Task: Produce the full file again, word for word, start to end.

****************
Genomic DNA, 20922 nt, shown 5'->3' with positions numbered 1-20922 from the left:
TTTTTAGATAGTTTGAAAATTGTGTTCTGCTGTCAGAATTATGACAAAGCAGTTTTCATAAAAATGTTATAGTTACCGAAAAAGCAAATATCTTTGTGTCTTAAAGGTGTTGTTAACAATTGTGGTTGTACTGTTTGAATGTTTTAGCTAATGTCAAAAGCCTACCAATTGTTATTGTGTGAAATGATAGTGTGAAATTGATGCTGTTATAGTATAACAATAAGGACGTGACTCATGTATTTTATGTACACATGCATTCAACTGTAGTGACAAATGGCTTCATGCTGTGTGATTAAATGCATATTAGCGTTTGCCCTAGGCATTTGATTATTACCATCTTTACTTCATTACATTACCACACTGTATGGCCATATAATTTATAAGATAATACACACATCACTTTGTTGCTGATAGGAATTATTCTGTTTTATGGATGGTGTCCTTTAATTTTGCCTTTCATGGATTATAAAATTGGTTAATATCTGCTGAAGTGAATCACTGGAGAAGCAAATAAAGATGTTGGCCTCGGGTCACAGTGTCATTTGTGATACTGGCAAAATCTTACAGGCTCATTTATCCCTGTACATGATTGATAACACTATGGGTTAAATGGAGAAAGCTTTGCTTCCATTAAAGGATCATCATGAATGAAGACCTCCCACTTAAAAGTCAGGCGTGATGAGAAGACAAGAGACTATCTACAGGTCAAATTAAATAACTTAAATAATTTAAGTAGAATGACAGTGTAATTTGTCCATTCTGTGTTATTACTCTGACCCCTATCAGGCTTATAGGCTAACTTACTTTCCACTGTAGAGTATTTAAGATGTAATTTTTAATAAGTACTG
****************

Genomic DNA, 20922 nt, shown 5'->3' with positions numbered 1-20922 from the left:
TTTTTAGATAGTTTGAAAATTGTGTTCTGCTGTCAGAATTATGACAAAGCAGTTTTCATAAAAATGTTATAGTTACCGAAAAAGCAAATATCTTTGTGTCTTAAAGGTGTTGTTAACAATTGTGGTTGTACTGTTTGAATGTTTTAGCTAATGTCAAAAGCCTACCAATTGTTATTGTGTGAAATGATAGTGTGAAATTGATGCTGTTATAGTATAACAATAAGGACGTGACTCATGTATTTTATGTACACATGCATTCAACTGTAGTGACAAATGGCTTCATGCTGTGTGATTAAATGCATATTAGCGTTTGCCCTAGGCATTTGATTATTACCATCTTTACTTCATTACATTACCACACTGTATGGCCATATAATTTATAAGATAATACACACATCACTTTGTTGCTGATAGGAATTATTCTGTTTTATGGATGGTGTCCTTTAATTTTGCCTTTCATGGATTATAAAATTGGTTAATATCTGCTGAAGTGAATCACTGGAGAAGCAAATAAAGATGTTGGCCTCGGGTCACAGTGTCATTTGTGATACTGGCAAAATCTTACAGGCTCATTTATCCCTGTACATGATTGATAACACTATGGGTTAAATGGAGAAAGCTTTGCTTCCATTAAAGGATCATCATGAATGAAGACCTCCCACTTAAAAGTCAGGCGTGATGAGAAGACAAGAGACTATCTACAGGTCAAATTAAATAACTTAAATAATTTAAGTAGAATGACAGTGTAATTTGTCCATTCTGTGTTATTACTCTGACCCCTATCAGGCTTATAGGCTAACTTACTTTCCACTGTAGAGTATTTAAGATGTAATTTTTAATAAGTACTG